Florian Willomitzer is former PhD graduate of FAU and is now back to report on his latest exciting research that he conducted during his time as research assistant professor at Northwestern University.
Abstract: In recent years, the introduction of modern computer vision algorithms has led to new and exciting developments in imaging sciences, such as lidar 3d mapping for autonomous driving or medical imaging and displaying tools that assist doctors in diagnosis and therapy. In light of the seemingly limitless opportunities of these developments, the knowledge about fundamental limits has become even more important: By knowing that our imaging device already operates at the physical limit (e.g., of resolution), we can avoid unnecessary investments in better hardware, such as faster detectors, better optics, or cameras with higher pixel resolution. Moreover, limits often appear as uncertainty products, making it possible to optimize our measurement towards a specific quantity (e.g., speed) by trading in information less critical for the respective application. Although the imaging device is essential in this optimization, the central role is assumed by the illumination, which serves as an encoder of the desired information.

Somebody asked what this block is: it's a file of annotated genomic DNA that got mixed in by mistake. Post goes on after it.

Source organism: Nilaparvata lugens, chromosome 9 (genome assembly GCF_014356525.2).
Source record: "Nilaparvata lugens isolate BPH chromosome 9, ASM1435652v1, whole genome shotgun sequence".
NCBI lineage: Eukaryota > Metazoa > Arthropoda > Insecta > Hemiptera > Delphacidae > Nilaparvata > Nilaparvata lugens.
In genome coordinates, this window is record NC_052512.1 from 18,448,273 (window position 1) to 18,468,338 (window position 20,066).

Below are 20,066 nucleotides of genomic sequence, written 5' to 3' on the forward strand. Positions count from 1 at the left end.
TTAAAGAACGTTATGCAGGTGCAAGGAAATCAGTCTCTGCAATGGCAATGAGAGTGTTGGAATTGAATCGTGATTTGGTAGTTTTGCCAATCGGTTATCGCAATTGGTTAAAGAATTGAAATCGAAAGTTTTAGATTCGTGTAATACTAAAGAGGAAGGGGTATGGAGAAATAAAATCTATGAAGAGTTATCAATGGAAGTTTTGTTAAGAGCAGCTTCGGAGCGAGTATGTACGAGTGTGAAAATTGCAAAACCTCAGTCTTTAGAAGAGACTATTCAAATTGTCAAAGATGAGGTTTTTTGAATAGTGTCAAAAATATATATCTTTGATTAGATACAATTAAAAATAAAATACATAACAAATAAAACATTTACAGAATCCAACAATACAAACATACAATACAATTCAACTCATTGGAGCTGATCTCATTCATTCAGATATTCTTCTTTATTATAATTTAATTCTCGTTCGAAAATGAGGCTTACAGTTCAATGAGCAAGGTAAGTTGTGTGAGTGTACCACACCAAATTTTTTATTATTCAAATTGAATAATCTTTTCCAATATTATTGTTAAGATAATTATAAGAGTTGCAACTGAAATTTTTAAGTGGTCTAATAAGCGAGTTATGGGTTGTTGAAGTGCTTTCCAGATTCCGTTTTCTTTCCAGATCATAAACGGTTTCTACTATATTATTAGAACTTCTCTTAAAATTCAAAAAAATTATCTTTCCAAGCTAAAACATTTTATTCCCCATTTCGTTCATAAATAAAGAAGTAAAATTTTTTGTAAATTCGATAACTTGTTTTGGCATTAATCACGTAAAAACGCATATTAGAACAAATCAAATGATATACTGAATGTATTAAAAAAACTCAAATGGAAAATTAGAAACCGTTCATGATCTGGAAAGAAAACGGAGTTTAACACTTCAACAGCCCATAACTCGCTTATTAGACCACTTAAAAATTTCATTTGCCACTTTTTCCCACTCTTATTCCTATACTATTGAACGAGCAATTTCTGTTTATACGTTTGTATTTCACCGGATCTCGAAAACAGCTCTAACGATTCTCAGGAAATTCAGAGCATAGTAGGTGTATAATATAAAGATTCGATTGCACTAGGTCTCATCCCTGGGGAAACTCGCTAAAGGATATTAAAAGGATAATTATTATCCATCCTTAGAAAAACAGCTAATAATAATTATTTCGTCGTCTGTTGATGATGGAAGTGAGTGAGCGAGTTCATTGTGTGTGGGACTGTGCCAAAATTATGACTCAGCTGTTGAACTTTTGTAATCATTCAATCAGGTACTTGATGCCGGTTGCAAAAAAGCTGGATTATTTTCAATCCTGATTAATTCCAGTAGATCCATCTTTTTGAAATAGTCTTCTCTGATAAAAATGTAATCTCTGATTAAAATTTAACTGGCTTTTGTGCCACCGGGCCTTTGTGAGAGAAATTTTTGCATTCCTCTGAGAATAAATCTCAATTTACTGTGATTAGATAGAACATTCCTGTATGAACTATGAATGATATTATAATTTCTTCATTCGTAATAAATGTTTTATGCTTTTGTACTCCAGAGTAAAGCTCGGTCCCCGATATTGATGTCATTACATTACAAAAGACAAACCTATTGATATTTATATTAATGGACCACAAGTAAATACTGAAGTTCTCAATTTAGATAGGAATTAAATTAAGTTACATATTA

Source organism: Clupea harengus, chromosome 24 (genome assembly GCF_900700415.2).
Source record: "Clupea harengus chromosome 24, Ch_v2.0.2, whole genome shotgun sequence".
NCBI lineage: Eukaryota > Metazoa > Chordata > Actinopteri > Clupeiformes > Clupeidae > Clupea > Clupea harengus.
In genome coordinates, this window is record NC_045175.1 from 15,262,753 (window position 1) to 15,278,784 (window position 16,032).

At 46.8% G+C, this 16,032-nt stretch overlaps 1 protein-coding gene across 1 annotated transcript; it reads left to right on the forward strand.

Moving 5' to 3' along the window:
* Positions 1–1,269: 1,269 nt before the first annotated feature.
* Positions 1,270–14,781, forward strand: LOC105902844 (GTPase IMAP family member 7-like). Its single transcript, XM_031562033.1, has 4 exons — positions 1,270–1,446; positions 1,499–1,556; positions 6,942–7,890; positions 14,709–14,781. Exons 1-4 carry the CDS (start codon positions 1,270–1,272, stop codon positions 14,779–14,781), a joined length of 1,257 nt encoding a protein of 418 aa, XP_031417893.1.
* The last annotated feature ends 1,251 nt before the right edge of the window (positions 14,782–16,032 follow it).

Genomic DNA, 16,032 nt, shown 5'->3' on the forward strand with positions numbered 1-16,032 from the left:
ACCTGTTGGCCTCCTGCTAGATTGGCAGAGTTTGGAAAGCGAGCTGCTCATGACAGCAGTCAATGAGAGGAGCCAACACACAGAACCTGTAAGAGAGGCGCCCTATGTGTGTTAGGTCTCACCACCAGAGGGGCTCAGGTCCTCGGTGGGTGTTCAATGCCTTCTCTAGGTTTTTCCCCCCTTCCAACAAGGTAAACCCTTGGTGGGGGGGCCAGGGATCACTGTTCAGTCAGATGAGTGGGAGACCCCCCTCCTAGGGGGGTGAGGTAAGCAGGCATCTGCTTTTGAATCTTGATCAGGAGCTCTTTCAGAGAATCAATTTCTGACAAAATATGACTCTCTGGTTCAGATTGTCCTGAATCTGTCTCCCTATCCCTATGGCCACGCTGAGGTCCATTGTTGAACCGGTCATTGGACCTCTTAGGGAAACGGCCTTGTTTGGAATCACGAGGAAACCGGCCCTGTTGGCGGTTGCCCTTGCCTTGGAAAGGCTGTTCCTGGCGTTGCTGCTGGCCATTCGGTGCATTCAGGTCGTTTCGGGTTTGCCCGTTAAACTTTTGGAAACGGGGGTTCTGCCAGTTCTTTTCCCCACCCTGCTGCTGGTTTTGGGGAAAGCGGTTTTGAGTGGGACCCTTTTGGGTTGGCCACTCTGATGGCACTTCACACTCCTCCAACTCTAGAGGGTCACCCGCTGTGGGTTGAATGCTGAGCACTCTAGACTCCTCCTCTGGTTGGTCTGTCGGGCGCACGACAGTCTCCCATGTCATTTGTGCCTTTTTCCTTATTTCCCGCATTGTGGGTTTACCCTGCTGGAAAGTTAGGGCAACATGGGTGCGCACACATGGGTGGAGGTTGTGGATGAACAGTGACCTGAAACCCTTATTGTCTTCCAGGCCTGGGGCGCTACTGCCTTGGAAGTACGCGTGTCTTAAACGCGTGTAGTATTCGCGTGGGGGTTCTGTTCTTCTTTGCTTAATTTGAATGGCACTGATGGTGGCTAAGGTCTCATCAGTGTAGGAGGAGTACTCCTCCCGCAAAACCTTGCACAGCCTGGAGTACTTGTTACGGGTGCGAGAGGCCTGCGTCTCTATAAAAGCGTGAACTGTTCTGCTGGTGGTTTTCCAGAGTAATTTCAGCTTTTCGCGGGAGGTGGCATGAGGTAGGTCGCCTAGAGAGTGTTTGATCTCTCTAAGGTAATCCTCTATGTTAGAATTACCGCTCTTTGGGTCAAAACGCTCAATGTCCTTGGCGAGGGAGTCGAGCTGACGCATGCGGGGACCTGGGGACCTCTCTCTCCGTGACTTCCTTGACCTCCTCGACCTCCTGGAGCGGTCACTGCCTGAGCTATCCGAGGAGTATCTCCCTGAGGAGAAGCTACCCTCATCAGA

In this talk, I will discuss the virtue of limits and merit of illumination modalities in computational 3D imaging systems using examples of my research. Among other projects, I will introduce a novel method to image hidden objects through scattering media or around corners and the ‘single-shot 3D video camera’ – a highly precise 3D sensor for the dense measurement of fast macroscopic live scenes.
Short Bio: Florian Willomitzer is a Research Assistant Professor at Northwestern University, USA. He graduated from the University of Erlangen-Nuremberg, Germany, where he received his Ph.D. degree with honors (‘summa cum laude’) in 2017. During his doctoral studies Florian investigated physical and information theoretical limits of optical 3D-sensing and implemented sensors that operate close to these limits.
At Northwestern University, Florian and his students develop novel techniques to overcome traditional resolution limitations and dynamic range restrictions in 3D and 2D imaging. Moreover, Florian’s research is focused on new methods to image hidden objects through scattering media or around corners, high-resolution holographic displays, and the implementation of high precision metrology methods in low-cost mobile handheld devices.
Florian is currently Chair of the OSA COSI conference and has served as reviewer for OSA, IEEE, SPIE, and the Nature Portfolio. His Ph.D. thesis was awarded with the Springer Theses Award for Outstanding Ph.D. Research.
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